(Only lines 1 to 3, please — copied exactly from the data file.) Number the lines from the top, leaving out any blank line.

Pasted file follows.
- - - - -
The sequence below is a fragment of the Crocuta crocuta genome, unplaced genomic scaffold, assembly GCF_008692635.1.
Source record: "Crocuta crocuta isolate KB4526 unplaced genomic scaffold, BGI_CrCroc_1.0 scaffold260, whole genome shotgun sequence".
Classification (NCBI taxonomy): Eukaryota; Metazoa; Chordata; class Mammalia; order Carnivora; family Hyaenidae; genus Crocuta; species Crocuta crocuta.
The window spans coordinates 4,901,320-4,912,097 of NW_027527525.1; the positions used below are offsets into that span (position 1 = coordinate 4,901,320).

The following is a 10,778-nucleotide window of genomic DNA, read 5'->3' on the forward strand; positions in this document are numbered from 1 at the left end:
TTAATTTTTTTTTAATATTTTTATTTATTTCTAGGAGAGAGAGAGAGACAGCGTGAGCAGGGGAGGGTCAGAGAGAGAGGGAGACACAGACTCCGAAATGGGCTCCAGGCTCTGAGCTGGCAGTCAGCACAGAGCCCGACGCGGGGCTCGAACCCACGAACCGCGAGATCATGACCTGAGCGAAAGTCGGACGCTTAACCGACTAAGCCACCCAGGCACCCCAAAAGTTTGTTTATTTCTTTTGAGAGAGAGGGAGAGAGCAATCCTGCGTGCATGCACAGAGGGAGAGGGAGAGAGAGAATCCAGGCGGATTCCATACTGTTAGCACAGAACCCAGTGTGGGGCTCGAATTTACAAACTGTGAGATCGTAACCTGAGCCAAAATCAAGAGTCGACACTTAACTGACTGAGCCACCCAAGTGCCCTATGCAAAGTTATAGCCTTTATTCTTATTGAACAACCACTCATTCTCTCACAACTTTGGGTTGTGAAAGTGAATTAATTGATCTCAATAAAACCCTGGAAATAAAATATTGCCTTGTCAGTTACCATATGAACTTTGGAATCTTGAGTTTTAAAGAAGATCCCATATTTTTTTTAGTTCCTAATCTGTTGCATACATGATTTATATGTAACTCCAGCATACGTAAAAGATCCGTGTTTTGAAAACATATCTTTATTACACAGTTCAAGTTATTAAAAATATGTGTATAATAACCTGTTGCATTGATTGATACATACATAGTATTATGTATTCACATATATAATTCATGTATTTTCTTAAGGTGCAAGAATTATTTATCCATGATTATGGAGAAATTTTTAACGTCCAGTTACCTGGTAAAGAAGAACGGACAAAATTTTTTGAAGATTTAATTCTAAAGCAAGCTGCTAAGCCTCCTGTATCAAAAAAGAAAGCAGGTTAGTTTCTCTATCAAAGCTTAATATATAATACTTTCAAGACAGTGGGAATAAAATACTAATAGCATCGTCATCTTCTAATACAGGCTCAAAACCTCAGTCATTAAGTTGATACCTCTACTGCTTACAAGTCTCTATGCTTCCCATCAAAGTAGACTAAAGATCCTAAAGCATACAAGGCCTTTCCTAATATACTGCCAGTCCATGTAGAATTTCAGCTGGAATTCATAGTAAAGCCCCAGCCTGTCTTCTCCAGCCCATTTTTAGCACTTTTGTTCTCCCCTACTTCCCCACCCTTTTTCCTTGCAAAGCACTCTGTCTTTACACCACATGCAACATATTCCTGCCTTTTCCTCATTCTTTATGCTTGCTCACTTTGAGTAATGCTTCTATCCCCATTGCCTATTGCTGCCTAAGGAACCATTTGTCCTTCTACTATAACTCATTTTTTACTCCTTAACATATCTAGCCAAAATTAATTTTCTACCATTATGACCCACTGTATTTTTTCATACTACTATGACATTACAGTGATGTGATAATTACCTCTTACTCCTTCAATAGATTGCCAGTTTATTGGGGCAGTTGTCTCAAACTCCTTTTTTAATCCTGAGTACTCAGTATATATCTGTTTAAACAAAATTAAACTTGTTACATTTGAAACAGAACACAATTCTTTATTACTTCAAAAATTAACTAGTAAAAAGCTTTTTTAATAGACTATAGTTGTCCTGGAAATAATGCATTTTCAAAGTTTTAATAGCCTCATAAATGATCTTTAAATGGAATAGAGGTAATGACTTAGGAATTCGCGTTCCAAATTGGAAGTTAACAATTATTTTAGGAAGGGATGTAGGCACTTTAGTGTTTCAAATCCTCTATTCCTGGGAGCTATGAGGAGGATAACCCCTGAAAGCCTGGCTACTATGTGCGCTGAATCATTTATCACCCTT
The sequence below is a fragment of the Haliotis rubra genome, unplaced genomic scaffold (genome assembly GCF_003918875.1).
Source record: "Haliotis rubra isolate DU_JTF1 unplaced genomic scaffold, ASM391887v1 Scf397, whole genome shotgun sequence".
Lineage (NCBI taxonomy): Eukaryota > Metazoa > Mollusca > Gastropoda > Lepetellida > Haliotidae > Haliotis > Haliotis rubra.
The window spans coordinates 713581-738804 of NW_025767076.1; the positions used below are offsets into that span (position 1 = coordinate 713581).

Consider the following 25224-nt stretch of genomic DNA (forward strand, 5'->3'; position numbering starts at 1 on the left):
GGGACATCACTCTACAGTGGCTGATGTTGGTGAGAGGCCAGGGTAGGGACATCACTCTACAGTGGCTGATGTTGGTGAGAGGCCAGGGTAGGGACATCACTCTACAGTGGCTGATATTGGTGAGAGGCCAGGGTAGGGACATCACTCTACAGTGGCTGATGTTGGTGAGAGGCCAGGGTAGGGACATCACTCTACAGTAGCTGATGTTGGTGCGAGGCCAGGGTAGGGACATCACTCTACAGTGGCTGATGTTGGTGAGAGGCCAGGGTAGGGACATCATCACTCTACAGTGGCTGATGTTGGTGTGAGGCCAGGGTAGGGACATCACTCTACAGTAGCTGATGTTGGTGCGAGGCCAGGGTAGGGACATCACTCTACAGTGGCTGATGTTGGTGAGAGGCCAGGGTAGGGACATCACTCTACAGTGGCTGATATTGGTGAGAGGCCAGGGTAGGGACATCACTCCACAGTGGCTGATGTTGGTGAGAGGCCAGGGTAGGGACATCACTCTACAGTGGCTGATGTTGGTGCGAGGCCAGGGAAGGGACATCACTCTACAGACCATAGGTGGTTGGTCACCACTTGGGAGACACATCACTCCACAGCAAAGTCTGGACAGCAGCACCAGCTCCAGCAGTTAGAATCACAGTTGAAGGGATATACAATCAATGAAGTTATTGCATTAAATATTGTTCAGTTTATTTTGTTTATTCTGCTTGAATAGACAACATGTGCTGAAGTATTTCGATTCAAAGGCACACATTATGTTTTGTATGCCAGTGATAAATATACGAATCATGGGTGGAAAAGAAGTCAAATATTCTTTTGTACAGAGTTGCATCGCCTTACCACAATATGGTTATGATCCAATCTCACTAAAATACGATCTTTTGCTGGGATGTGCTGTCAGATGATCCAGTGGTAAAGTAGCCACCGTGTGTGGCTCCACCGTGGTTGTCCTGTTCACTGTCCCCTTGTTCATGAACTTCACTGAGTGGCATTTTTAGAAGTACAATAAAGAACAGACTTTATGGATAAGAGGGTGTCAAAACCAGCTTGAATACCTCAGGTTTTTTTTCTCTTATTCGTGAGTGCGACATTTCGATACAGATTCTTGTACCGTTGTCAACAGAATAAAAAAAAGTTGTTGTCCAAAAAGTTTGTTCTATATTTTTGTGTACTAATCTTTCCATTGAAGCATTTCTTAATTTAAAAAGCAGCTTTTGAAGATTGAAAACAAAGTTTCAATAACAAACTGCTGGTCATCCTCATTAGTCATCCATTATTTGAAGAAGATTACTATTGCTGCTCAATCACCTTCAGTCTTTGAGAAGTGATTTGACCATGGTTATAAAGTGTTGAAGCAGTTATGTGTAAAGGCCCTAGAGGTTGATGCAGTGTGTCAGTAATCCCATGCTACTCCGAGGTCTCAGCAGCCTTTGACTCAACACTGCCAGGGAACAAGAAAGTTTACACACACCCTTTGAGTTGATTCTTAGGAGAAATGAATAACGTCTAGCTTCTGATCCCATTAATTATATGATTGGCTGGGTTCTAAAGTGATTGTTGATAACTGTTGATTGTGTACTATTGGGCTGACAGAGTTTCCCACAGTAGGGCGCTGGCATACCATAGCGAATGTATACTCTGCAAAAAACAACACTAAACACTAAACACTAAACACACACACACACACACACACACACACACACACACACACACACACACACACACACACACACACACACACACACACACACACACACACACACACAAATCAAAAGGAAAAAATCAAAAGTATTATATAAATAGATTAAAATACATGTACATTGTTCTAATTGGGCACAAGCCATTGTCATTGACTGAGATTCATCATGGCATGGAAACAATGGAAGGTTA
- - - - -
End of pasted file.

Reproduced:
The sequence below is a fragment of the Crocuta crocuta genome, unplaced genomic scaffold, assembly GCF_008692635.1.
Source record: "Crocuta crocuta isolate KB4526 unplaced genomic scaffold, BGI_CrCroc_1.0 scaffold260, whole genome shotgun sequence".
Classification (NCBI taxonomy): Eukaryota; Metazoa; Chordata; class Mammalia; order Carnivora; family Hyaenidae; genus Crocuta; species Crocuta crocuta.